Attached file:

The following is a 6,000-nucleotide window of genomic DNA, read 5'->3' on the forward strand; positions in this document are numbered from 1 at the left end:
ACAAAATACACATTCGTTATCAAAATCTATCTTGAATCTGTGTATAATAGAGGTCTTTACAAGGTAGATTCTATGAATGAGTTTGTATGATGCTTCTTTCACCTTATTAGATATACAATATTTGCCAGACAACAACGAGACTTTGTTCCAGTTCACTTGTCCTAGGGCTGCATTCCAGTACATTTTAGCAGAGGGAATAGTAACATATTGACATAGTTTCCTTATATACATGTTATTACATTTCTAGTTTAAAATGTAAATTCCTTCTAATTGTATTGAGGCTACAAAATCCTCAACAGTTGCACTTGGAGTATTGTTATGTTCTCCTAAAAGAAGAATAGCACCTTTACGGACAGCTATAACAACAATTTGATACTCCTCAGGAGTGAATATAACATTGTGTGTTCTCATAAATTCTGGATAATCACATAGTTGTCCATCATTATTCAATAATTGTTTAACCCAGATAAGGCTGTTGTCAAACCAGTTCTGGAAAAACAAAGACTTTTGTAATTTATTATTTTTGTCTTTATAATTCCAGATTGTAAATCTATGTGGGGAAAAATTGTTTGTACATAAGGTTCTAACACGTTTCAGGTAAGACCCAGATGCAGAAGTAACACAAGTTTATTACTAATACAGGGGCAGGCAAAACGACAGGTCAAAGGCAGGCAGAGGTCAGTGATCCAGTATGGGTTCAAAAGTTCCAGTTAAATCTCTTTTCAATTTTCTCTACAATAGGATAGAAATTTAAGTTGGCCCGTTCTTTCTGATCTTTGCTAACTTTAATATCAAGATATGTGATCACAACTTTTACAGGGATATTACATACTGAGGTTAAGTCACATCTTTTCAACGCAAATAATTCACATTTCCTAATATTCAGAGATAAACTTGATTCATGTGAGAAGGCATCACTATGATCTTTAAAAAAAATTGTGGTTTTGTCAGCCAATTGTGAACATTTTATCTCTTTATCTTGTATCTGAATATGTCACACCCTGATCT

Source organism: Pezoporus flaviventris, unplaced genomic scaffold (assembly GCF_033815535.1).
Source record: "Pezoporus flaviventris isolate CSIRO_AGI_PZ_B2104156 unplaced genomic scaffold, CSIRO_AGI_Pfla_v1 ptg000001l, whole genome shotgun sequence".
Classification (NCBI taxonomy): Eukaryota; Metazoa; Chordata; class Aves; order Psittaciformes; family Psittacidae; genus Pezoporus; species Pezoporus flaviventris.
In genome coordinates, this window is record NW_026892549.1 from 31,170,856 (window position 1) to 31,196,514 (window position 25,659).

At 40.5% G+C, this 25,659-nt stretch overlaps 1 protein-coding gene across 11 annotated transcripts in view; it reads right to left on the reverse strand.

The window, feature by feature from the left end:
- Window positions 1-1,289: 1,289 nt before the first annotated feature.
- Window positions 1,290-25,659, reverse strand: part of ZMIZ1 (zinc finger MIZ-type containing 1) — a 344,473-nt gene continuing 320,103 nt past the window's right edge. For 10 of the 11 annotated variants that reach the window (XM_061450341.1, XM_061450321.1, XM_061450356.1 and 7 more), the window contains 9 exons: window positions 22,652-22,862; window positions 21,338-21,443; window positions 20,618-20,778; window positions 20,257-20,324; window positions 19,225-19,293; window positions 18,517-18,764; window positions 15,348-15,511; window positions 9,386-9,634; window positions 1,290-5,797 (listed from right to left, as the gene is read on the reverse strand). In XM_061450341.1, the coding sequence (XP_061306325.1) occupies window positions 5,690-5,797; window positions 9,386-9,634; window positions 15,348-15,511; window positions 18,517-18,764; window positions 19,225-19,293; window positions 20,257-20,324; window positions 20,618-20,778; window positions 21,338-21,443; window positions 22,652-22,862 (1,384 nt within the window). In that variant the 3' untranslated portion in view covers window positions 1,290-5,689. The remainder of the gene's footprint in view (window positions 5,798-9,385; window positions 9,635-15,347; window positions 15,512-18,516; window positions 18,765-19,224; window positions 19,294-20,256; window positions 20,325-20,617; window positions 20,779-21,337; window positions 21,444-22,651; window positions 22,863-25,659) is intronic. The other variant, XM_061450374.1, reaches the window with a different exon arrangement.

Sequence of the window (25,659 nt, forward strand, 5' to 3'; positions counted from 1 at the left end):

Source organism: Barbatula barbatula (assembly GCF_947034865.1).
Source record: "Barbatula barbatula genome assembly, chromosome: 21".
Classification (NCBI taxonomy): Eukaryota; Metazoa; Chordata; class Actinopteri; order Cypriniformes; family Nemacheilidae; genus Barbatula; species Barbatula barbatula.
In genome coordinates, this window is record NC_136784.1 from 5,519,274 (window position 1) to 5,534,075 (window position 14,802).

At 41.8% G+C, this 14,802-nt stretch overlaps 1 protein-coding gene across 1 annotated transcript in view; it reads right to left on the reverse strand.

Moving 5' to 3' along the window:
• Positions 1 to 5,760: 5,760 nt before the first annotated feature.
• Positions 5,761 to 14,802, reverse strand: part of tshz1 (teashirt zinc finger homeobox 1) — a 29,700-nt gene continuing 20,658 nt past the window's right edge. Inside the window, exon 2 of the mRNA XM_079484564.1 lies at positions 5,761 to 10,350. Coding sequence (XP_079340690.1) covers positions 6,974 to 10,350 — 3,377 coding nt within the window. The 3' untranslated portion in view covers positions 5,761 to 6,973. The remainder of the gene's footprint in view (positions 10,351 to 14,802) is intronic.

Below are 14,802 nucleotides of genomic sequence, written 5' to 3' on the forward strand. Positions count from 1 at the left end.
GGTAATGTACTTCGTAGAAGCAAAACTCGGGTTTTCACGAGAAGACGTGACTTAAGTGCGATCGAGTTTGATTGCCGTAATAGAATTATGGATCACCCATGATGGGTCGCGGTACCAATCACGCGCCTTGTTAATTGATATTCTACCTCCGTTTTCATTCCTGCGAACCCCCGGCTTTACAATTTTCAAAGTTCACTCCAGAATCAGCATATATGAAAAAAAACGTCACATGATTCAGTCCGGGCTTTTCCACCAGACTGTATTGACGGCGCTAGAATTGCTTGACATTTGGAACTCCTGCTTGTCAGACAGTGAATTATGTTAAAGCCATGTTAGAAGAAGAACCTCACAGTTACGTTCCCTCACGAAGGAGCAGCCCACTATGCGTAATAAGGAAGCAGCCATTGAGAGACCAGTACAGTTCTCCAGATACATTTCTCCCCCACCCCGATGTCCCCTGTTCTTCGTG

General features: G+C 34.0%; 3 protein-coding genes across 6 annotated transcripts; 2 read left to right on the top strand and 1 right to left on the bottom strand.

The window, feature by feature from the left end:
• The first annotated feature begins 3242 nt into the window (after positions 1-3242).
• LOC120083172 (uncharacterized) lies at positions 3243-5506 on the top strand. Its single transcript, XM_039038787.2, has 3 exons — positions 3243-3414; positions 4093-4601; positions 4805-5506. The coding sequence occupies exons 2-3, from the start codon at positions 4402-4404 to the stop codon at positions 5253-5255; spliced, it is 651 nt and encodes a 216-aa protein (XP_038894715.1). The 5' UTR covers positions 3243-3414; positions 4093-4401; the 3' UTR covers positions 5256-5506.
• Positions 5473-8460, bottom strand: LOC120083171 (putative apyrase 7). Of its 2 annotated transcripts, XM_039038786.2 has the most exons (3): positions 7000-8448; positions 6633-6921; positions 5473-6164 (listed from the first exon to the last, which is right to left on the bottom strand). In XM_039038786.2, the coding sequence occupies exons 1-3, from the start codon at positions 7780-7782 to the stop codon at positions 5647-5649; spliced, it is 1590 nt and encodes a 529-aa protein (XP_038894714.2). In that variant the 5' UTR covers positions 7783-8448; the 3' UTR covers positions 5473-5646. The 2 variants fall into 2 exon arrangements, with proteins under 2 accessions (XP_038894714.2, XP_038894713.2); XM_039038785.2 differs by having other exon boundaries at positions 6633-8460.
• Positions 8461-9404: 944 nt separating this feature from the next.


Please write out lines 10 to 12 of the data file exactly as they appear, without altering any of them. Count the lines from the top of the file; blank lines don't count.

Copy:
- Window positions 1,290-25,659, reverse strand: part of ZMIZ1 (zinc finger MIZ-type containing 1) — a 344,473-nt gene continuing 320,103 nt past the window's right edge. For 10 of the 11 annotated variants that reach the window (XM_061450341.1, XM_061450321.1, XM_061450356.1 and 7 more), the window contains 9 exons: window positions 22,652-22,862; window positions 21,338-21,443; window positions 20,618-20,778; window positions 20,257-20,324; window positions 19,225-19,293; window positions 18,517-18,764; window positions 15,348-15,511; window positions 9,386-9,634; window positions 1,290-5,797 (listed from right to left, as the gene is read on the reverse strand). In XM_061450341.1, the coding sequence (XP_061306325.1) occupies window positions 5,690-5,797; window positions 9,386-9,634; window positions 15,348-15,511; window positions 18,517-18,764; window positions 19,225-19,293; window positions 20,257-20,324; window positions 20,618-20,778; window positions 21,338-21,443; window positions 22,652-22,862 (1,384 nt within the window). In that variant the 3' untranslated portion in view covers window positions 1,290-5,689. The remainder of the gene's footprint in view (window positions 5,798-9,385; window positions 9,635-15,347; window positions 15,512-18,516; window positions 18,765-19,224; window positions 19,294-20,256; window positions 20,325-20,617; window positions 20,779-21,337; window positions 21,444-22,651; window positions 22,863-25,659) is intronic. The other variant, XM_061450374.1, reaches the window with a different exon arrangement.

Sequence of the window (25,659 nt, forward strand, 5' to 3'; positions counted from 1 at the left end):

Source organism: Barbatula barbatula (assembly GCF_947034865.1).